My speaking up was received in the spirit it was intended: to bring awareness to the water we swim in, to shed light on the culture of which we are all a part.
A culture where patients are so often shamed and blamed for their pain, for not getting better…for not being easier to treat.
Words are not just words—the language we use, both with and about patients, must be chosen carefully in order to care best for the patient.Andrew S. Epstein, MD: Not Just Words: Caring for the Patient by Caring About Language
We need to change the culture
When treatment doesn’t work, it’s natural to find something to blame. When we face someone or something we do not understand or know how to deal with, it is easy (and human) to assign blame. To blame the patient. To blame the clinician. To blame ourselves, to blame the other.
It’s a zero-sum game.
Thankfully, we don’t have to stay there. The science shows us there are better ways forward. The people who have lived with pain who are living well or have recovered show us what is possible. There is realistic hope for all of us.
One need not attain full physical recovery in order to heal.Drew Leder, The Experiential Paradoxes of Pain
These are challenging and difficult situations for all: patients, clinicians, and carers alike. These are our challenges, not patient challenges alone (and not just patients who are challenging).
Clinicians go into healthcare wanting to help patients. When they cannot help, I imagine it must be frustrating and, well, challenging.
No clinician wants to feel they can’t help or do any good. No patient wants to feel they cannot be helped, or that they are no good.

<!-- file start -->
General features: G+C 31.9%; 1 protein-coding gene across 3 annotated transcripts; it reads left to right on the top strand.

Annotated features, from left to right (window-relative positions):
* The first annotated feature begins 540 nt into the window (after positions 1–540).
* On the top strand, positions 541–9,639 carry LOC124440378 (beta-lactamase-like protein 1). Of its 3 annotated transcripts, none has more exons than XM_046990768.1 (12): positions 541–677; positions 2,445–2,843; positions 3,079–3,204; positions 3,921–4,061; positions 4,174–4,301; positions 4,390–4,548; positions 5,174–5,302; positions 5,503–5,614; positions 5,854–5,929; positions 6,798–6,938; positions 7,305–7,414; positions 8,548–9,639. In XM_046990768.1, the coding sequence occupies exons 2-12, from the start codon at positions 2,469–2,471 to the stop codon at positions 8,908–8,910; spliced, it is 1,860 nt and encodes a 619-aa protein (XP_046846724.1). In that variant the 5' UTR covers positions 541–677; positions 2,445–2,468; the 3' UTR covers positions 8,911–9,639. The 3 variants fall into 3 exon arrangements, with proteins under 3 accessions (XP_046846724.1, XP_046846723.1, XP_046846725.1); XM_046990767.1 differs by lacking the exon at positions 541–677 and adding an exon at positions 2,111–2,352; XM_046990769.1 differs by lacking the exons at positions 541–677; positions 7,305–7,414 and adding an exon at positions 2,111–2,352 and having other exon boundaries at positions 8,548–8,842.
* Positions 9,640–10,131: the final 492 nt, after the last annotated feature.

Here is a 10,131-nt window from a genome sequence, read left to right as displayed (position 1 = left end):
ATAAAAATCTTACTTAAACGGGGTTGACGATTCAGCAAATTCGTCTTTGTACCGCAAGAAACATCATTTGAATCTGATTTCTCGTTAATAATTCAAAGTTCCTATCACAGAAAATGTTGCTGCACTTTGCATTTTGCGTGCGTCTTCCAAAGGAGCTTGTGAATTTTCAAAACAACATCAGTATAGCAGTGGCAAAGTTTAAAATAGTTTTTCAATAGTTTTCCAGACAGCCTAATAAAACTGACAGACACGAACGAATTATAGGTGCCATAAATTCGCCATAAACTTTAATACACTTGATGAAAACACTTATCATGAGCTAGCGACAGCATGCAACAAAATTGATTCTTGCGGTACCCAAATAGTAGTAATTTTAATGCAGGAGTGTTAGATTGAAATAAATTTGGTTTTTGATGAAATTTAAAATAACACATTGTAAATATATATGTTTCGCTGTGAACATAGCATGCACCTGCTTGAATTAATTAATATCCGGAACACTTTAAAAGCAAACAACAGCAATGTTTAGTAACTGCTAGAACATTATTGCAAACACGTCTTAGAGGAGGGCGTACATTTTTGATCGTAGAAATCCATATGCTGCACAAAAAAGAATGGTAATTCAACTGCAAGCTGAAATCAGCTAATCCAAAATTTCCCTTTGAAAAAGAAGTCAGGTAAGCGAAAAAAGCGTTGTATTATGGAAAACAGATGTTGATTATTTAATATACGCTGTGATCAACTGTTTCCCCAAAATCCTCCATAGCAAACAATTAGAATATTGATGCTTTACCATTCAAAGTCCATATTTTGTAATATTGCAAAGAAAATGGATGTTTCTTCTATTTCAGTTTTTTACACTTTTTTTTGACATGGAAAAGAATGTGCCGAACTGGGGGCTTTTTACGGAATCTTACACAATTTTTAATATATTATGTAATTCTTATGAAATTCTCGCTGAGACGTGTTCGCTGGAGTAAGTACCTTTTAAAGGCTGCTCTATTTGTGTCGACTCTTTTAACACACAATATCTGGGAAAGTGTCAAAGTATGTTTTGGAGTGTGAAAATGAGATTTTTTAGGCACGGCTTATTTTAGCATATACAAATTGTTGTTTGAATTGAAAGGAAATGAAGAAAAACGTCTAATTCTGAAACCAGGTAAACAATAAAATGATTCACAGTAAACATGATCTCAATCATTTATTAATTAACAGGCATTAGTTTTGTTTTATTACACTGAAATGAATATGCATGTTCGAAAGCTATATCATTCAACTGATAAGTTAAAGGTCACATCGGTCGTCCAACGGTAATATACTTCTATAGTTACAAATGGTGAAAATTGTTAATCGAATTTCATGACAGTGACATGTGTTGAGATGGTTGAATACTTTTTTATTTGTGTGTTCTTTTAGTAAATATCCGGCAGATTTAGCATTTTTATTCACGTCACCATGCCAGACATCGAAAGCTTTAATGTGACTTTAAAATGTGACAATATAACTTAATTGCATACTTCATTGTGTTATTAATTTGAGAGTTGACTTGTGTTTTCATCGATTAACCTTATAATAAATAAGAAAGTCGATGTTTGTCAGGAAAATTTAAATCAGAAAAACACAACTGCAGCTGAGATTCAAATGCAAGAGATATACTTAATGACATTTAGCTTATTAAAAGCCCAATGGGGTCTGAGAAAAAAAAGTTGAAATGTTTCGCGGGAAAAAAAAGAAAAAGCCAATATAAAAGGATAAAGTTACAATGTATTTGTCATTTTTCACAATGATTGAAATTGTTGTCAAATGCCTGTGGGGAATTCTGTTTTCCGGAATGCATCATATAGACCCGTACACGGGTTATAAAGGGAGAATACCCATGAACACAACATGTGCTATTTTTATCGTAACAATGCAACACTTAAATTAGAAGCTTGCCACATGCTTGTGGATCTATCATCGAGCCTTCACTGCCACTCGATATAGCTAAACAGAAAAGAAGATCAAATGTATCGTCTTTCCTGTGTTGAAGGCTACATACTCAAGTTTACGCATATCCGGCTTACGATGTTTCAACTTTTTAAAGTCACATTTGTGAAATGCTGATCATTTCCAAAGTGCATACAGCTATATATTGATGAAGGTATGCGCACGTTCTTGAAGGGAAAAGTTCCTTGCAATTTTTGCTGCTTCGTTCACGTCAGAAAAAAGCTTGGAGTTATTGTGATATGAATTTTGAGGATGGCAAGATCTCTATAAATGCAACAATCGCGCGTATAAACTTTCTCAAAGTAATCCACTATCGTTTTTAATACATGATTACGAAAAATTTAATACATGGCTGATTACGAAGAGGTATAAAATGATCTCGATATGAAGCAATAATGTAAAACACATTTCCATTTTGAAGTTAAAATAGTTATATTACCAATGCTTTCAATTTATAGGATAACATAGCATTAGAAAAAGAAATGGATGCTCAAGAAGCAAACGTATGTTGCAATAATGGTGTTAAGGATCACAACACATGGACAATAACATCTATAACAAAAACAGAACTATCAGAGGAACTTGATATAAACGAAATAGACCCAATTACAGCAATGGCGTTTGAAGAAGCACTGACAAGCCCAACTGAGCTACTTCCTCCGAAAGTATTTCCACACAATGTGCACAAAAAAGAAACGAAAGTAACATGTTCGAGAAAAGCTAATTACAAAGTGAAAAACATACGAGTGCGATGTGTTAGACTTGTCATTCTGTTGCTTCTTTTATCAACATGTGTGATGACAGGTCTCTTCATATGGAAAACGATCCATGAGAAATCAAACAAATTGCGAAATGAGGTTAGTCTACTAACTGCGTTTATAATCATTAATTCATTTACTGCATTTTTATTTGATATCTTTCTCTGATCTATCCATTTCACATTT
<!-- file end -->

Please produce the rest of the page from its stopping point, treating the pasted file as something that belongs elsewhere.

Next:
In this together
Together, we can move mountains, or at least do some good. We can walk together through these difficult situations. We can face together these challenging circumstances. We can help each other make sense of what is happening and explore possible paths forward.
Bronnie Lennox Thompson has written beautifully on ‘othering,’ and how to avoid it. Maybe there is some of them in us and some of us in them. Maybe there is some of you in me and some of me in you.
We are all human
It is in our shared humanity, shared vulnerability, shared uncertainty, shared hope, that we can find better ways forward. That we can create better narratives and help each other tell better stories. Stories that aren’t so frightening or so fraught. Stories that are more accurate. Stories that make both biological and biographical sense.
We don’t have to have all the answers to be able to recover and heal and move forward. There is so much we can do with what we do know. So much we can do with what we discover along the way.
A challenge for us
It turns out I am a challenging patient of sorts. I do want to challenge the status quo, I do want us to challenge ourselves to change the culture.
It is in our shared humanity, in finding ourselves in each other, that we can shape a more healing culture. A more caring and more therapeutic culture. A culture that is better for clinicians and patients alike.
It won’t be easy. We will be swimming against the current, but together we have a chance to turn the tide.
This post first appeared on co-founder Jo’s blog, MyCuppaJo.com.